Find links to Port Moody financial information, including taxes, utilities, and City financial statements.
For more information contact the Financial Services Department:
General Inquiries: 604.469.4502
Taxation and Utilities: 604.469.4503
Property Taxes and User Fees
Although municipalities rely on property taxes and user fees as the two major sources of revenue, other revenues (e.g. permits & licence fees, investment income, fines & penalties) help diversify the revenue base. In setting taxes and user fees, the City must strike a balance between reasonable access to services for all residents, while ensuring users of the programs and services pay a reasonable share of the costs.
Property tax is an “ad valorem” (Latin: "according to value") or value tax system charged on the value of property and not a user fee based on service consumption. Property taxes are levied to finance services that are provided broadly to the whole community (e.g. roads, police, fire, storm drainage). Conversely, municipalities impose user fees to help finance programs and services (e.g. programs, utilities) that are provided directly to a user or a household.
General Finance Information
Acceptable forms of payment
User fees for utilities (i.e. water, sewer, and garbage & recycling) are self-balancing funds where all collected fees are expended to finance the delivery of the services (operating and capital costs). Fees for programs (e.g. recreation) are not full cost recovery fees and mostly cover the operating cost of providing the program (staff, heat, light, supplies, etc.). The capital costs of services (e.g. building, furniture, equipment) are usually funded through separate capital funds.
How my taxes are Calculated - Curious about how your property taxes are calculated and what your recent Assessment Notice means for you? This short video explains how the property tax calculation process works.
Property taxes information - all you need to know about property taxes in Port Moody.
Utility bills - information on utility bills including payment deadlines, ways to pay and other information
Municipalities must annually prepare a five year financial plan and adopt tax rates in accordance with the Community Charter. This legislated requirement encourages city councils to consider the long term impact of current decisions and the impact of providing and sustaining a service for years to come. When undertaking a capital project, consideration must be given to the annual operating and maintenance costs and not only the initial capital cost. The City’s formal budget process typically follows scheduled phases from the drafting of the budget by departments (including the Police and Library Boards), through deliberations by the Finance Committee, to public input, culminating into final approval and setting of the tax rates by City Council.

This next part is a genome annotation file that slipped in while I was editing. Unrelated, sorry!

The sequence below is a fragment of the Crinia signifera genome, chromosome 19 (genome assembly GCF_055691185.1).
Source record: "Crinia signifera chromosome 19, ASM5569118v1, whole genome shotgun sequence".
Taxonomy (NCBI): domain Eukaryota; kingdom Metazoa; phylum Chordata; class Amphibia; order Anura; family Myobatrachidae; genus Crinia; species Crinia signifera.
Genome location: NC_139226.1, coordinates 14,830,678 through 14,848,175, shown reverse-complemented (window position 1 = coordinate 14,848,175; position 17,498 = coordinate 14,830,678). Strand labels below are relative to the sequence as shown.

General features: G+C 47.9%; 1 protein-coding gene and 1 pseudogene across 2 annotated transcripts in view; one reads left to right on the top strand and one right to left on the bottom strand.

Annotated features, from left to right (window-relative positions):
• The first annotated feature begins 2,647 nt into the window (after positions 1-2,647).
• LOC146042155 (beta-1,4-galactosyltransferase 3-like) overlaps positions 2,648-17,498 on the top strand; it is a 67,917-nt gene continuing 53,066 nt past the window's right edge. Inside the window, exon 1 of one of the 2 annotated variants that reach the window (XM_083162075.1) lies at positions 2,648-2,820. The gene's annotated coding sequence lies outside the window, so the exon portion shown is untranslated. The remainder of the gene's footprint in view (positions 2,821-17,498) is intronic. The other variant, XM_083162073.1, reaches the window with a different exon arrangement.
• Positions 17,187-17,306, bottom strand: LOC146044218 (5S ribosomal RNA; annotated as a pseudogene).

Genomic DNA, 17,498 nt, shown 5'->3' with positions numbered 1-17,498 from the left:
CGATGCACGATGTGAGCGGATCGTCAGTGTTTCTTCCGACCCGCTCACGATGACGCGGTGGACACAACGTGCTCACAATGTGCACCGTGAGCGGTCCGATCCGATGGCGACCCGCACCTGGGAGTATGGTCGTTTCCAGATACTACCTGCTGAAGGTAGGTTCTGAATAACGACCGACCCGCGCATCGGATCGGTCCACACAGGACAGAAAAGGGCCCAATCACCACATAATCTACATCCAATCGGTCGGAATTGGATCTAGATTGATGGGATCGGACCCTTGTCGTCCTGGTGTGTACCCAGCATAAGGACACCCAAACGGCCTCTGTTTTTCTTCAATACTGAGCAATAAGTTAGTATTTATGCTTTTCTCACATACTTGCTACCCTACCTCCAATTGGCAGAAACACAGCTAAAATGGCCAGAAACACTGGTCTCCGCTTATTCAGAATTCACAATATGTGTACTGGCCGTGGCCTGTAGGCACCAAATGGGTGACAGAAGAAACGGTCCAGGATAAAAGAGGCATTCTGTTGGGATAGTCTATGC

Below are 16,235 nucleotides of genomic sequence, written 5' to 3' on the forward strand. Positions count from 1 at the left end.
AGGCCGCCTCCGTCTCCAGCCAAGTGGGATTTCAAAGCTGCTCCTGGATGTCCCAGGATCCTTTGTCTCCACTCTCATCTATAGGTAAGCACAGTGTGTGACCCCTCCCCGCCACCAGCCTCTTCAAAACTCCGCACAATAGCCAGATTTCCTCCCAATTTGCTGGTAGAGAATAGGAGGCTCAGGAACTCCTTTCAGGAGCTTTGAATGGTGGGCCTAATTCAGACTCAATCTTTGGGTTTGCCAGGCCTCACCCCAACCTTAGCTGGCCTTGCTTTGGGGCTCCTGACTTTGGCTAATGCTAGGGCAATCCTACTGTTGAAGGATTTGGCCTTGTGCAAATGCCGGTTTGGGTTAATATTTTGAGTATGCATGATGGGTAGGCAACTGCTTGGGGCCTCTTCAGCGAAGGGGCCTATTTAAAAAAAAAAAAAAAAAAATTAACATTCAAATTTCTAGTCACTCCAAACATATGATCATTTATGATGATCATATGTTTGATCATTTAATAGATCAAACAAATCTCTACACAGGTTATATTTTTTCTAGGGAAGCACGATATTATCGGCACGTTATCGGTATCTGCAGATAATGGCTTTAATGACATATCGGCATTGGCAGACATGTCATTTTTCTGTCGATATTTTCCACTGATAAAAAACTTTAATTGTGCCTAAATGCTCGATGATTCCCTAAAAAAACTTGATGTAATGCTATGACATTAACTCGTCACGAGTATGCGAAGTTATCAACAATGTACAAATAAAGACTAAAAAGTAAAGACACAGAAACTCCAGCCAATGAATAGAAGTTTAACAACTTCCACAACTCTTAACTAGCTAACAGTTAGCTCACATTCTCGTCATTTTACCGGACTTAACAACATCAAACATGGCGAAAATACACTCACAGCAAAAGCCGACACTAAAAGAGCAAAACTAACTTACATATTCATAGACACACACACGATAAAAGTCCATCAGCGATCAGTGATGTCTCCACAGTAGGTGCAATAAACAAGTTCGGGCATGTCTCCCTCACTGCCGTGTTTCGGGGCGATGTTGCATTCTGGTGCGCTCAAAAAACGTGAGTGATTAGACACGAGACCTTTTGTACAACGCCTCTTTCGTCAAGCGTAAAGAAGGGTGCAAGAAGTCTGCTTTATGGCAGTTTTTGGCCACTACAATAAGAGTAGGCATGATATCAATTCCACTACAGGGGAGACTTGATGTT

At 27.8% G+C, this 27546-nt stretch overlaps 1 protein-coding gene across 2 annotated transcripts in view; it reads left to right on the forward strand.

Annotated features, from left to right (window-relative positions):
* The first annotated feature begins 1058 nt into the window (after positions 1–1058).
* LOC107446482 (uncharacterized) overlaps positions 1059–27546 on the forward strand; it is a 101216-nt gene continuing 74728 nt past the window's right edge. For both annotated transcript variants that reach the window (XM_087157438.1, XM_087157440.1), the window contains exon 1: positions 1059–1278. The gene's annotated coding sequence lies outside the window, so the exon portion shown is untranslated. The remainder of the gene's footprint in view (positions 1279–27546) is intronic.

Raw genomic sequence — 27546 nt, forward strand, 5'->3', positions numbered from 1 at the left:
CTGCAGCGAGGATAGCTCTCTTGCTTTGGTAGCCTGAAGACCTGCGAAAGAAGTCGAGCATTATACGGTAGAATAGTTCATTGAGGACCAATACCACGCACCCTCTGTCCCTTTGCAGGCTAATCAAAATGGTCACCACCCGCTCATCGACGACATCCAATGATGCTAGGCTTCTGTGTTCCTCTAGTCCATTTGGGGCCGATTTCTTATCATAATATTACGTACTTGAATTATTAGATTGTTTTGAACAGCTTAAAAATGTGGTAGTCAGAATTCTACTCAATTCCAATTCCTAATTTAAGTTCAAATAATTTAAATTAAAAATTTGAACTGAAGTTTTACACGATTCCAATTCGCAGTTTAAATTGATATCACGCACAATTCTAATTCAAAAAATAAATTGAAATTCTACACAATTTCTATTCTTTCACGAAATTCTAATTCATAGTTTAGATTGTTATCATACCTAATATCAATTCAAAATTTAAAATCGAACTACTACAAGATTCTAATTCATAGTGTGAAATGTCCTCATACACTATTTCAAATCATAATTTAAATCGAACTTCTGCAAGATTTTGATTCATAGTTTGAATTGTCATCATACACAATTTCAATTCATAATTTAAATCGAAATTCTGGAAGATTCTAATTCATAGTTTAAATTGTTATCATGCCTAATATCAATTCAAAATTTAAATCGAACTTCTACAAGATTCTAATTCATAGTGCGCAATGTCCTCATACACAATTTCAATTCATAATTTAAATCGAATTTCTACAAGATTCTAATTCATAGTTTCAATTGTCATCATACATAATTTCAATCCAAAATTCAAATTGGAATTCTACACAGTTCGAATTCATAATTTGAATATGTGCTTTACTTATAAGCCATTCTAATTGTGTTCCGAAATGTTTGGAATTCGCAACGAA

As the City grows and more residents move into new developments and businesses expand, new developments and new construction are taxed accordingly. However, while new developments generate additional revenues from tax and user fees, they also bring a demand for more services and infrastructure. It is important that the new development contribute both their fair share to finance the capital demands of new infrastructure and amenities, and the tax revenues needed to closely offset the increased operating costs of the new or expanded services and programs. The wider the revenue gap the more tax increases or service adjustments will be needed to accommodate the growth.
Five-Year Financial Plan – All you need to know about the City’s current Five Year Financial Plan
Asset Management and Renewal
Thriving entities, public or private, need functioning assets that are in good repair to generate ongoing revenues and deliver uninterrupted services. When assessing the financial health of these entities, one of the key indicators is the condition and level of funding of their critical assets. To ensure the City of Port Moody maintains its current service levels for future generations, it is imperative that the City develop proper asset management planning and renewal strategies. Just as a homeowner needs to maintain and eventually replace their roof, so too must the City maintain and eventually replace its roads, water system, sewer system, parks, and civic buildings. Therefore, it is best practice for a community to develop a formal Asset Management plan to guide infrastructure investments as well as the ongoing maintenance and replacement of existing assets to ensure they are properly managed over the long term.
Below is video that explains the need for a comprehensive asset management strategy.